SEAWRLD 2 by death’s dynamic shroud.wmv
If you’ve listened to DDS before, you will know what I am talking about when I say that the group has a certain “sound” to them that I like to call heavy vapor. What is heavy vapor? It is that sound that feels loud even if you are listening to it on the quietest setting on your stereo system. All at once, it hits you with a slow and heavy base, echoing cymbal crashes, and multiple distorted vocals stacked atop each other. All of the above comes together and blasts your ass away with a sound that is, well… heavy.
This is the sound that death’s dynamic shroud.wmv has made their trademark and they’ve decided to double down on it for their latest album, SEAWRLD 2. So does it pay off for them? The short answer is yes.
The album begins with “オープニングシークエンス” (Opening Sequence) which gives you an early taste of that sound I was talking about, plus a bit of chiptune goodness thrown in which they do periodically throughout the album.
From there the album proceeds with “➹ ⱢȮṼℇ₨ Q⋃Ä℞℞ℇⱢ ➷”(Lover’s Quarrel),which starts out sounding like something from an alternative metal band But as the synths, vocals, and percussion kick in, it turns into something completely different as you are hit with a wall of sound that defines the album— and informs you that this isn’t the sort of vaporwave you are meant to use as background noise. This is music that demands to be heard.
The album gives you some time to breathe with “ƊɌỎƤŁẼƬƧ”(Droplets) and “別の Ƶ-฿☯ÅŦ ṞÏḊ∈▶︎▶︎” ([Another] Boat Ride). The first of these is a touch on the mallsoft side, reminding me of something that 식료품groceries would put out. “別の Ƶ-฿☯ÅŦ ṞÏḊ∈▶︎▶︎” is a lovely and easy to listen to chiptune song that sounds like it’s come straight out of an old SNES game, but still has that slight touch of reverb to it, just to remind you that you are still listening to a DDS album.
After that, it gets right back to it with Ḷ❍₷₸ ₷ℹ︎ƓȠ∆Ḷ₷ (Lost Signals). The vocals return, as does that slow and heavy rhythmic bass, before going to “☾潮汐 §ǶĨ₣ṬṢ☽” ([Tide] Shifts) which once again eases up on you with another track that sounds like it would be at home in a JRPG.
And it was here I began to notice a pattern: as soon as the previous track finishes up, it brings you once more back into heavy vapor at its most explosive in “✦✧✦対決✦✧✦”(Showdown). The climax of the song, which serves as the midway point for the album, throws everything at you including the kitchen sink as a powerful wall of chaotic harmony (yes I know it’s an oxymoron, but I invite you to find a better way to describe it) blasts into your ears, easily making it the high point of the album for me.
“⭐︎ŴⱯⱠƬƵ ☯︎F ƬǶỄ ⱮℇȐⱮⱯȈĎℇŇ⭐︎”(Waltz of the Mermaiden) follows it with more Game-Boy-Color-style chiptune that has a sort of Pokémon vibe to it. “⚓︎❖₲ḦỚṨṬ ṨḦȊⱣ ⱤḀṼÊ❖⚓︎” (Ghost Ship Rave) and “メモリ一目” (Memory Glance) set the stage for the next big song “☹︎ D E S P E R A T I O N ☹︎” (Desperation), which again approaches that climactic sound and hits you with it right away, with zero build up. I admit it was kind of jarring for me, and it keeps that sound throughout the entirety of the four minute and twenty second long song. I know this sounds odd considering how much I have been praising the sound, but everything in moderation. If there was ever a point in the album where it became “too much” it was probably this song.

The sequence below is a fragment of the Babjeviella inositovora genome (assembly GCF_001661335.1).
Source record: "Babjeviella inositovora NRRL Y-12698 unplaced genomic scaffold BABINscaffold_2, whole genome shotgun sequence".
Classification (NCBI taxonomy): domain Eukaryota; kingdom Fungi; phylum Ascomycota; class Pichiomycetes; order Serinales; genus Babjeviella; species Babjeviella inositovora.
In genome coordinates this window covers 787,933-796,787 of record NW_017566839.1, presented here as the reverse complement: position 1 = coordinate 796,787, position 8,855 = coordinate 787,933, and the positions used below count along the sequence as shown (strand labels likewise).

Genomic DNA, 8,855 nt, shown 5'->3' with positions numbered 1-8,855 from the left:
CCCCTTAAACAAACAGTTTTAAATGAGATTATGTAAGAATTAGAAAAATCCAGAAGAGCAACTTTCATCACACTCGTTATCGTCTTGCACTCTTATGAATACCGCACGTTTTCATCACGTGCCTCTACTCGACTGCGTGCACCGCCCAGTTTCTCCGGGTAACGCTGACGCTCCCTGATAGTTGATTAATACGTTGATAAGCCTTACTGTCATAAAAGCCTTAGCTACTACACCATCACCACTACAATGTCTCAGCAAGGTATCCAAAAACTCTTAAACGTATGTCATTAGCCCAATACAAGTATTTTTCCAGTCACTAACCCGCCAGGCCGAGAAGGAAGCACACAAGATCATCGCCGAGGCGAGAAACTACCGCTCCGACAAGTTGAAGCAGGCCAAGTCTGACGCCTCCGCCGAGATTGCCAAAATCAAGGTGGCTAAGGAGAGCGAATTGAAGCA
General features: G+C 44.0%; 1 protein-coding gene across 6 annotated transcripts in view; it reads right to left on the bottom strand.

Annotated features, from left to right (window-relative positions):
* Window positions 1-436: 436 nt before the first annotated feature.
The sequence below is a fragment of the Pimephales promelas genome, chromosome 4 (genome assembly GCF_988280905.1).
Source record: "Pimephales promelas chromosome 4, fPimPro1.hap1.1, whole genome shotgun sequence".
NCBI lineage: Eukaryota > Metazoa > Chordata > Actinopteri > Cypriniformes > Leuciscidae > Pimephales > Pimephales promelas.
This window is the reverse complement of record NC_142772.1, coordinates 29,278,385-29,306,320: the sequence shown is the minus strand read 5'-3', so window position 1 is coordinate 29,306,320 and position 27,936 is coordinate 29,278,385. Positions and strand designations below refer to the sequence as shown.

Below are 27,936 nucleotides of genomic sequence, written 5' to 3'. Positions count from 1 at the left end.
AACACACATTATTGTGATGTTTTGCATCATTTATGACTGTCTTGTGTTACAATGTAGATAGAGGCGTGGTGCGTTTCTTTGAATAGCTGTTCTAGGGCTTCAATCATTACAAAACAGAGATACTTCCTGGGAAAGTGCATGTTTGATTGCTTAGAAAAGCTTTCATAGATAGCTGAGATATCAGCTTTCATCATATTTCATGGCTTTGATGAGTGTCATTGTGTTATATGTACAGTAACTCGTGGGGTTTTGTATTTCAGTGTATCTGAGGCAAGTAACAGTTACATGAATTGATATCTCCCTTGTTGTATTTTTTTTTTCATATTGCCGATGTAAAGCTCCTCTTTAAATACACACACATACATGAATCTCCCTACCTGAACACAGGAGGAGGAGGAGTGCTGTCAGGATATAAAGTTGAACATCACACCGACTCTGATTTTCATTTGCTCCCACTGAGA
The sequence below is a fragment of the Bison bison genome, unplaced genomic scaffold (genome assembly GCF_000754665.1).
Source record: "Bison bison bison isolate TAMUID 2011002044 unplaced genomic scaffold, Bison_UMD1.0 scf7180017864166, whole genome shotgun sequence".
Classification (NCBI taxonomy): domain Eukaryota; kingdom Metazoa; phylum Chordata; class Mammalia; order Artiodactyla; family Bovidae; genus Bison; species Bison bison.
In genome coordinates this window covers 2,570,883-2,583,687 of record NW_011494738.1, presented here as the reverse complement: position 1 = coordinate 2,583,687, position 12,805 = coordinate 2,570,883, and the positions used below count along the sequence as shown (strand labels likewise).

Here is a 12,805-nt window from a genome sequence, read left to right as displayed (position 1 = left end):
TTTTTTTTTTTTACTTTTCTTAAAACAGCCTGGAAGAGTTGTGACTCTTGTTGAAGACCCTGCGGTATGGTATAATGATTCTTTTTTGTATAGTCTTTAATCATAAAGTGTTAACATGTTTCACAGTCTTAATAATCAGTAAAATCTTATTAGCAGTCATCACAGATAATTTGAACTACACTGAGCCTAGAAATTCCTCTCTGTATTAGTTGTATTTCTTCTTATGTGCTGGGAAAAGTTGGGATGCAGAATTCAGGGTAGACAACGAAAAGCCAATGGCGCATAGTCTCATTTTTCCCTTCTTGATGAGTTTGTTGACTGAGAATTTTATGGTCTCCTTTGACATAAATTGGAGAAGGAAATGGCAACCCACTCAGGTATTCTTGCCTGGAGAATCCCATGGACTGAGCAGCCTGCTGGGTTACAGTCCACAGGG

The album calms down again though, with “ŦḤ⋶ ṤḤÅ₮₮⋶Ʀ⋶Ḍ ƁƦĨḌ⋶” (The Shattered Bride)— a trance-y track with a sensual kind of vibe, seductive vocals that stands out as one of the best of the more relaxed tracks of the album.
“…ẄǶĀŤ ẄḬⱠⱠ ṜẺⱮḀỊṄ ỪŇṤǞƗÐ” (…What will Remain Unsaid) is the album’s calmest, and is slightly on the more traditional side of vaporwave. It still has a unique and more “active” sound to it which leads into “ℬÆ ĒṪĒɌŇȂⱢ「君は”,(Bae Eternal [You Are]), the penultimate song of the album and the last to feature that defining heft we have mentioned. Unlike “☹︎ D E S P E R A T I O N ☹︎”, this track has plenty of build up to what ends up as a romantic power ballad— until the album ends with “クレジットロール”(Credit Roll), which features more chiptune and serves to act as a lid on the album.
I should say this album is not for everyone. If you are not into that intense DDS sound— and I mean INTENSE— the chiptune intermissions, as nice as they are, will not be reason enough for you to give the album a listen. However if you are like me, then prepare to get absolutely enveloped with an intensity, can be a little bit too much at times but gives you the final form of a sound that DDS has been working on for years. And damn if it has not paid off.
Check out death’s dynamic shroud’s new Mixtape Club: